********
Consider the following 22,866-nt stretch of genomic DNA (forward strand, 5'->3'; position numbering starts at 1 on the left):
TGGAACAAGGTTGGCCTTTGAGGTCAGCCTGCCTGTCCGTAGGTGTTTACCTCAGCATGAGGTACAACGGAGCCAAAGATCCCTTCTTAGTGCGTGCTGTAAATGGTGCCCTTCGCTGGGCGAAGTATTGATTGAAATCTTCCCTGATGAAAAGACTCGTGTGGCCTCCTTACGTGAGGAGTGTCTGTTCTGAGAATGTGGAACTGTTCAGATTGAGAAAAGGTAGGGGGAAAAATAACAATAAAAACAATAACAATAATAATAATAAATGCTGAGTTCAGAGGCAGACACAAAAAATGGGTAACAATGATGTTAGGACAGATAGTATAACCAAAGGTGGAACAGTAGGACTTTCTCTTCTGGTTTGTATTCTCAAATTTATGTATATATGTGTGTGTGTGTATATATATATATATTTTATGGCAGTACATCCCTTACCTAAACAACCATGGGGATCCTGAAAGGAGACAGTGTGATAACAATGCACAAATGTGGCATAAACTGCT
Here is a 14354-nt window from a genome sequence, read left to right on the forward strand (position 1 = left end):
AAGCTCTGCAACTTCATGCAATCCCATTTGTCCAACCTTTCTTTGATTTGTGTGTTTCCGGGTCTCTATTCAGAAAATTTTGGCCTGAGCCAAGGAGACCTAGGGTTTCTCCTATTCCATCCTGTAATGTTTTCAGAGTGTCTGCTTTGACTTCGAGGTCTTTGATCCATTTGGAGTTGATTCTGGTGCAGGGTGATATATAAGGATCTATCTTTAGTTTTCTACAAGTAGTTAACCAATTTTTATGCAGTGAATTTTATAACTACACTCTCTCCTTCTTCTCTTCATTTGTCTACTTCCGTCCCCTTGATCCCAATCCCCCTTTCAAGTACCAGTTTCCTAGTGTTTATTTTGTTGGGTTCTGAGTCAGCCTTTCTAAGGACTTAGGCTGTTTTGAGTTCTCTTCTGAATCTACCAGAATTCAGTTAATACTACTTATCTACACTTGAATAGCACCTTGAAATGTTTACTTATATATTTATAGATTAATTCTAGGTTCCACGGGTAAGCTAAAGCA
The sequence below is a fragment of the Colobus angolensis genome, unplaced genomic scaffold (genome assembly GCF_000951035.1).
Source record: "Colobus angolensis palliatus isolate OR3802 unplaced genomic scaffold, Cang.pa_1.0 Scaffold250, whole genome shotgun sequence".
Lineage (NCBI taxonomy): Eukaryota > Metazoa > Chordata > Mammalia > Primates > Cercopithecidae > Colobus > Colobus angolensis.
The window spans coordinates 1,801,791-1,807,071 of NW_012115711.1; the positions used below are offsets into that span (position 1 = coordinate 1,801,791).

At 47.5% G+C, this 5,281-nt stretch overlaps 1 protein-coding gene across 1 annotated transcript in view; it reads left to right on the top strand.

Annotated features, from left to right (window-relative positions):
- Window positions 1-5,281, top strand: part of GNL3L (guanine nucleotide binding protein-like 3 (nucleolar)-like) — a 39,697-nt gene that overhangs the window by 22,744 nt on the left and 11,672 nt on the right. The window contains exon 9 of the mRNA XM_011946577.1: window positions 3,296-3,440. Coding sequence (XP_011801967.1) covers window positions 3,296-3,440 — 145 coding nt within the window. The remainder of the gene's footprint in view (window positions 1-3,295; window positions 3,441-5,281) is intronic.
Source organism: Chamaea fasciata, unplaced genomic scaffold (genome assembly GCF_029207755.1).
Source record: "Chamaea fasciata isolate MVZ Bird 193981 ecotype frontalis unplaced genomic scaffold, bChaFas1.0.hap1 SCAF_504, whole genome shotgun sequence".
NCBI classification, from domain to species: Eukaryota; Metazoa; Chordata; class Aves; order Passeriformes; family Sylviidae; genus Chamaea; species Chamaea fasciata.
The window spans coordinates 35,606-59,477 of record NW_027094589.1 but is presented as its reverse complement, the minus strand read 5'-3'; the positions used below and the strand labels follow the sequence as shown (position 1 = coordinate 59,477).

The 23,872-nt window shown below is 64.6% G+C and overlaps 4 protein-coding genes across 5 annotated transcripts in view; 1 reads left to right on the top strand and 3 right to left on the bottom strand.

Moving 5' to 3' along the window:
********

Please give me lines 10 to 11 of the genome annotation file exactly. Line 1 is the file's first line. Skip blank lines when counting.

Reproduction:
Annotated features, from left to right (window-relative positions):
- Window positions 1-5,281, top strand: part of GNL3L (guanine nucleotide binding protein-like 3 (nucleolar)-like) — a 39,697-nt gene that overhangs the window by 22,744 nt on the left and 11,672 nt on the right. The window contains exon 9 of the mRNA XM_011946577.1: window positions 3,296-3,440. Coding sequence (XP_011801967.1) covers window positions 3,296-3,440 — 145 coding nt within the window. The remainder of the gene's footprint in view (window positions 1-3,295; window positions 3,441-5,281) is intronic.